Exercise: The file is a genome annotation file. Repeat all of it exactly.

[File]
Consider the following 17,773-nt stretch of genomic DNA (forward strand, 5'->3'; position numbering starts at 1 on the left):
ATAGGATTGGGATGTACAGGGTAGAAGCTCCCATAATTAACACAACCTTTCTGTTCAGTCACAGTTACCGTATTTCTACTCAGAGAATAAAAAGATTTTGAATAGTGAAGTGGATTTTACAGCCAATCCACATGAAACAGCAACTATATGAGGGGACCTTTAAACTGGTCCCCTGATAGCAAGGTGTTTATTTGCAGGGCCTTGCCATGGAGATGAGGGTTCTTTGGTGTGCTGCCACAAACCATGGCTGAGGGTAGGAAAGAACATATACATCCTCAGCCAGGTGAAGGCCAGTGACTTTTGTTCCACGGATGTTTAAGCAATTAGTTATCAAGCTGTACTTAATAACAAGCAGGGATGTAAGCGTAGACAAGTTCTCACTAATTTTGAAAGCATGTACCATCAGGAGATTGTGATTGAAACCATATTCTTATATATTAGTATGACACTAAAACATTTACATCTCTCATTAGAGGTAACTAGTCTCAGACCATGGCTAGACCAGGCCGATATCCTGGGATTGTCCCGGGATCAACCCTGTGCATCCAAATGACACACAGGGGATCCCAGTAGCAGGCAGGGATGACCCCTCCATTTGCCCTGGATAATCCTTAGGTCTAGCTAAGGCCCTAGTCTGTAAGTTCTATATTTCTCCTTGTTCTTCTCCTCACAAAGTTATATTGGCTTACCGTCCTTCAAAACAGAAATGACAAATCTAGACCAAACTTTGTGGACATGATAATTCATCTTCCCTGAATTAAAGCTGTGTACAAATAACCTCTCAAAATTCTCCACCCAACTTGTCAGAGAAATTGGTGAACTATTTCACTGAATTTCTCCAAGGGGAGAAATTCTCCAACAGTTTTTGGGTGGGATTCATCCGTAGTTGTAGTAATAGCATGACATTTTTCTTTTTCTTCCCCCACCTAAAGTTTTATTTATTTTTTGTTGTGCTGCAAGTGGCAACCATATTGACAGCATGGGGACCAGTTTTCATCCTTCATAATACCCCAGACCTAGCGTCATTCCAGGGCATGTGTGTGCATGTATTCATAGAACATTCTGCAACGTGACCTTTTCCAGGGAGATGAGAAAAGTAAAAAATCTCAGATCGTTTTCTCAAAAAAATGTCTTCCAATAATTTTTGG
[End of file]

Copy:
Consider the following 17,773-nt stretch of genomic DNA (forward strand, 5'->3'; position numbering starts at 1 on the left):
ATAGGATTGGGATGTACAGGGTAGAAGCTCCCATAATTAACACAACCTTTCTGTTCAGTCACAGTTACCGTATTTCTACTCAGAGAATAAAAAGATTTTGAATAGTGAAGTGGATTTTACAGCCAATCCACATGAAACAGCAACTATATGAGGGGACCTTTAAACTGGTCCCCTGATAGCAAGGTGTTTATTTGCAGGGCCTTGCCATGGAGATGAGGGTTCTTTGGTGTGCTGCCACAAACCATGGCTGAGGGTAGGAAAGAACATATACATCCTCAGCCAGGTGAAGGCCAGTGACTTTTGTTCCACGGATGTTTAAGCAATTAGTTATCAAGCTGTACTTAATAACAAGCAGGGATGTAAGCGTAGACAAGTTCTCACTAATTTTGAAAGCATGTACCATCAGGAGATTGTGATTGAAACCATATTCTTATATATTAGTATGACACTAAAACATTTACATCTCTCATTAGAGGTAACTAGTCTCAGACCATGGCTAGACCAGGCCGATATCCTGGGATTGTCCCGGGATCAACCCTGTGCATCCAAATGACACACAGGGGATCCCAGTAGCAGGCAGGGATGACCCCTCCATTTGCCCTGGATAATCCTTAGGTCTAGCTAAGGCCCTAGTCTGTAAGTTCTATATTTCTCCTTGTTCTTCTCCTCACAAAGTTATATTGGCTTACCGTCCTTCAAAACAGAAATGACAAATCTAGACCAAACTTTGTGGACATGATAATTCATCTTCCCTGAATTAAAGCTGTGTACAAATAACCTCTCAAAATTCTCCACCCAACTTGTCAGAGAAATTGGTGAACTATTTCACTGAATTTCTCCAAGGGGAGAAATTCTCCAACAGTTTTTGGGTGGGATTCATCCGTAGTTGTAGTAATAGCATGACATTTTTCTTTTTCTTCCCCCACCTAAAGTTTTATTTATTTTTTGTTGTGCTGCAAGTGGCAACCATATTGACAGCATGGGGACCAGTTTTCATCCTTCATAATACCCCAGACCTAGCGTCATTCCAGGGCATGTGTGTGCATGTATTCATAGAACATTCTGCAACGTGACCTTTTCCAGGGAGATGAGAAAAGTAAAAAATCTCAGATCGTTTTCTCAAAAAAATGTCTTCCAATAATTTTTGG